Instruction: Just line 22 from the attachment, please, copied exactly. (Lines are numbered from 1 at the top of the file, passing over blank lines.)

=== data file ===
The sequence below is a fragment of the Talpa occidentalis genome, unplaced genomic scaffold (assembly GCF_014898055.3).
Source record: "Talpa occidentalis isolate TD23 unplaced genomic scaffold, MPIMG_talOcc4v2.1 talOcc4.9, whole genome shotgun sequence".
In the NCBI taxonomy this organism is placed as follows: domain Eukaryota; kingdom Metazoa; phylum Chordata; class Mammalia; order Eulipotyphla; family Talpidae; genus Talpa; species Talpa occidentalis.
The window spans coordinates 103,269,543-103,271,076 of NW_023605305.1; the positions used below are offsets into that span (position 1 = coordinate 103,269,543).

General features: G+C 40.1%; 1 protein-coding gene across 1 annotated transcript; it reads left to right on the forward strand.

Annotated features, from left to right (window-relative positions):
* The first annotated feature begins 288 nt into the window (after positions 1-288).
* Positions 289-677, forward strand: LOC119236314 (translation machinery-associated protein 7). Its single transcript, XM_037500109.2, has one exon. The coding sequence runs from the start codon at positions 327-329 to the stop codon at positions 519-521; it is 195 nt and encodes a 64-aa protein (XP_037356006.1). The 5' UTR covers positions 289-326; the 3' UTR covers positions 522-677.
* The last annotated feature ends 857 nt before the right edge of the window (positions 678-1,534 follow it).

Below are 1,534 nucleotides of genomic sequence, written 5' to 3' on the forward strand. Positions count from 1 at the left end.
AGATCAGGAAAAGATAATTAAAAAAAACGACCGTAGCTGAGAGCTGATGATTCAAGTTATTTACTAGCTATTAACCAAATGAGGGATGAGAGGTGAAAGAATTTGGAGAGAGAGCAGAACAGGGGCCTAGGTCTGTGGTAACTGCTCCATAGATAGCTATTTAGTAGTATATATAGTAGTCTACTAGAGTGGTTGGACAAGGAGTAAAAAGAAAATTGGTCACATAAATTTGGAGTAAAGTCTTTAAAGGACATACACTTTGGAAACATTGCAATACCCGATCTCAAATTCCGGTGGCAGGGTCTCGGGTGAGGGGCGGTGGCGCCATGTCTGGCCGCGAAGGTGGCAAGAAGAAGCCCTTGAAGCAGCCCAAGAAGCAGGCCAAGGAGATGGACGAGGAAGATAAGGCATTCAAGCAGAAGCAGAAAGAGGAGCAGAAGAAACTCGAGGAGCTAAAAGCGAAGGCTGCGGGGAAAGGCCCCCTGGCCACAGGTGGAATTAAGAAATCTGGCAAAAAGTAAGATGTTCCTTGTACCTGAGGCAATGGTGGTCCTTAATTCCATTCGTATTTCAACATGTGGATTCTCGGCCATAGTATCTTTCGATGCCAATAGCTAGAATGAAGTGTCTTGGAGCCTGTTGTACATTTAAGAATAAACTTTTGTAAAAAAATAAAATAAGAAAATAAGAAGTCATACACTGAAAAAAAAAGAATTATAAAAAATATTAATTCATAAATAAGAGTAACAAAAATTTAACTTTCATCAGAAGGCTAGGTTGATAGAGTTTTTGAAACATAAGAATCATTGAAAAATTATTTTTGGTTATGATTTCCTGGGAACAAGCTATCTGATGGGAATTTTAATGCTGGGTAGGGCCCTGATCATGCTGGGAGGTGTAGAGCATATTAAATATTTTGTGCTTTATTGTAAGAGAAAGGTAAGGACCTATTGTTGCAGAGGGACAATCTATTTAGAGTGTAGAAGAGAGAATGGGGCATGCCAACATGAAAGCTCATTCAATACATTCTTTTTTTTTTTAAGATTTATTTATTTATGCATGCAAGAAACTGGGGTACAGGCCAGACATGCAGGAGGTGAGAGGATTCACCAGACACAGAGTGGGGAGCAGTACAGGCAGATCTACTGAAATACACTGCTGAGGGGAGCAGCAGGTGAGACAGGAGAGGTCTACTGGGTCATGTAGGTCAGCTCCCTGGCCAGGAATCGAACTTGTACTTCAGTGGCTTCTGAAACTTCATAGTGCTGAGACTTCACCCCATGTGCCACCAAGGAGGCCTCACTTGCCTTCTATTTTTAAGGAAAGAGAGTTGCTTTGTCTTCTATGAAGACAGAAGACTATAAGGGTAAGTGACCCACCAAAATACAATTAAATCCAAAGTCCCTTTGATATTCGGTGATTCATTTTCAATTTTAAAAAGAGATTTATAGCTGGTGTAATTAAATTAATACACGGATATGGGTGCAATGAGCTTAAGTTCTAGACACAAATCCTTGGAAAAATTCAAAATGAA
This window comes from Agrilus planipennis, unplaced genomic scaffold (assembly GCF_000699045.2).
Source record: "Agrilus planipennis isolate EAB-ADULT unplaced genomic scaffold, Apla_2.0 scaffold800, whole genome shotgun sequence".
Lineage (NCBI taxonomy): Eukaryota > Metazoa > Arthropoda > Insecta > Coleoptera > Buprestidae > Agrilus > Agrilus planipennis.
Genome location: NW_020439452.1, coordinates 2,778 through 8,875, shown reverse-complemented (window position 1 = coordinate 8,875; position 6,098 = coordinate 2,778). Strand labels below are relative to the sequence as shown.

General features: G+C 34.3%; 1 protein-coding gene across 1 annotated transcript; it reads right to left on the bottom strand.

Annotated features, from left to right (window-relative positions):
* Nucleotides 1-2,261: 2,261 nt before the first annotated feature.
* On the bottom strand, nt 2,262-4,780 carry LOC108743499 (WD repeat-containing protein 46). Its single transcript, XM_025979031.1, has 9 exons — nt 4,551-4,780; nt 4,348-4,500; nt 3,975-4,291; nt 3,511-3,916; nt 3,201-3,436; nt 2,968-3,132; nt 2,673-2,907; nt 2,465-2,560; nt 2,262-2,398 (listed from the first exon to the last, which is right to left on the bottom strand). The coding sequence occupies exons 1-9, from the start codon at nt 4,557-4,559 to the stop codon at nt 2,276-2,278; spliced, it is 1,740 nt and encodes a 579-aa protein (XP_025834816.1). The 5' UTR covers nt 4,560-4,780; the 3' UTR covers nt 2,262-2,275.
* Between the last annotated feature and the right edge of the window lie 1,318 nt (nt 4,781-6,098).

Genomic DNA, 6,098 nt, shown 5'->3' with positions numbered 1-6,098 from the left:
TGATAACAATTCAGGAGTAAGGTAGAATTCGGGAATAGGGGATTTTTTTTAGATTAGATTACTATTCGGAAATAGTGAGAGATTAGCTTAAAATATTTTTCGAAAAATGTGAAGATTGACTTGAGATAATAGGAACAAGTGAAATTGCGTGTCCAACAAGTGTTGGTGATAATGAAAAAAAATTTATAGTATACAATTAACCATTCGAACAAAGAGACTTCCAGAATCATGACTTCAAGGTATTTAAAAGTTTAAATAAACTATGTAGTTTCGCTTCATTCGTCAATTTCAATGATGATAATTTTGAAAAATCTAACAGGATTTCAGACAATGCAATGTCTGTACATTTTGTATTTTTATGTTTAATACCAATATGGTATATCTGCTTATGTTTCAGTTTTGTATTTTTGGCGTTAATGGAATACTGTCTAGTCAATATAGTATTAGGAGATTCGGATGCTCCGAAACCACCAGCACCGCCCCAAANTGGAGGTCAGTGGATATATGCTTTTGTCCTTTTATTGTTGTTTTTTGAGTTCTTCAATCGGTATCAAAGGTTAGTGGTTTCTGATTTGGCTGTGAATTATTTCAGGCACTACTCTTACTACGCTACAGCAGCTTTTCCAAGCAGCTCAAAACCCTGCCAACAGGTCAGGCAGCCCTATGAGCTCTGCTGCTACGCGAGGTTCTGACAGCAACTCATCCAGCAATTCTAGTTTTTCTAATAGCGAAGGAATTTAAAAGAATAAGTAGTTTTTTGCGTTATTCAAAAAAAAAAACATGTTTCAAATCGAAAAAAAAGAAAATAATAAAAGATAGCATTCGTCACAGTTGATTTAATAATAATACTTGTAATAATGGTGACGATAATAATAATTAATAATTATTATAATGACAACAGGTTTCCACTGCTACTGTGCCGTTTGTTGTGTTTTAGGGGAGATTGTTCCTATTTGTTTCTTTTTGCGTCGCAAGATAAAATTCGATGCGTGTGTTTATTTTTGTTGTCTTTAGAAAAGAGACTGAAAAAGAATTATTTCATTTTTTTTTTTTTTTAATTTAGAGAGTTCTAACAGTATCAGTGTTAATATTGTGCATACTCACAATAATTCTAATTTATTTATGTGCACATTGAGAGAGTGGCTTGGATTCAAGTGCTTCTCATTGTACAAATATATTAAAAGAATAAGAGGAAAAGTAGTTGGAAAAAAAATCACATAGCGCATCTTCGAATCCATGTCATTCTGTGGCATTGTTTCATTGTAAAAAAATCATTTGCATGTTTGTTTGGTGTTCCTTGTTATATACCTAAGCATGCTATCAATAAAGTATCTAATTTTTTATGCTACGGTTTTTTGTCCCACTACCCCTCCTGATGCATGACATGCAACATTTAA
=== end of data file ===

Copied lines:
TGATAACAATTCAGGAGTAAGGTAGAATTCGGGAATAGGGGATTTTTTTTAGATTAGATTACTATTCGGAAATAGTGAGAGATTAGCTTAAAATATTTTTCGAAAAATGTGAAGATTGACTTGAGATAATAGGAACAAGTGAAATTGCGTGTCCAACAAGTGTTGGTGATAATGAAAAAAAATTTATAGTATACAATTAACCATTCGAACAAAGAGACTTCCAGAATCATGACTTCAAGGTATTTAAAAGTTTAAATAAACTATGTAGTTTCGCTTCATTCGTCAATTTCAATGATGATAATTTTGAAAAATCTAACAGGATTTCAGACAATGCAATGTCTGTACATTTTGTATTTTTATGTTTAATACCAATATGGTATATCTGCTTATGTTTCAGTTTTGTATTTTTGGCGTTAATGGAATACTGTCTAGTCAATATAGTATTAGGAGATTCGGATGCTCCGAAACCACCAGCACCGCCCCAAANTGGAGGTCAGTGGATATATGCTTTTGTCCTTTTATTGTTGTTTTTTGAGTTCTTCAATCGGTATCAAAGGTTAGTGGTTTCTGATTTGGCTGTGAATTATTTCAGGCACTACTCTTACTACGCTACAGCAGCTTTTCCAAGCAGCTCAAAACCCTGCCAACAGGTCAGGCAGCCCTATGAGCTCTGCTGCTACGCGAGGTTCTGACAGCAACTCATCCAGCAATTCTAGTTTTTCTAATAGCGAAGGAATTTAAAAGAATAAGTAGTTTTTTGCGTTATTCAAAAAAAAAAACATGTTTCAAATCGAAAAAAAAGAAAATAATAAAAGATAGCATTCGTCACAGTTGATTTAATAATAATACTTGTAATAATGGTGACGATAATAATAATTAATAATTATTATAATGACAACAGGTTTCCACTGCTACTGTGCCGTTTGTTGTGTTTTAGGGGAGATTGTTCCTATTTGTTTCTTTTTGCGTCGCAAGATAAAATTCGATGCGTGTGTTTATTTTTGTTGTCTTTAGAAAAGAGACTGAAAAAGAATTATTTCATTTTTTTTTTTTTTTAATTTAGAGAGTTCTAACAGTATCAGTGTTAATATTGTGCATACTCACAATAATTCTAATTTATTTATGTGCACATTGAGAGAGTGGCTTGGATTCAAGTGCTTCTCATTGTACAAATATATTAAAAGAATAAGAGGAAAAGTAGTTGGAAAAAAAATCACATAGCGCATCTTCGAATCCATGTCATTCTGTGGCATTGTTTCATTGTAAAAAAATCATTTGCATGTTTGTTTGGTGTTCCTTGTTATATACCTAAGCATGCTATCAATAAAGTATCTAATTTTTTATGCTACGGTTTTTTGTCCCACTACCCCTCCTGATGCATGACATGCAACATTTAA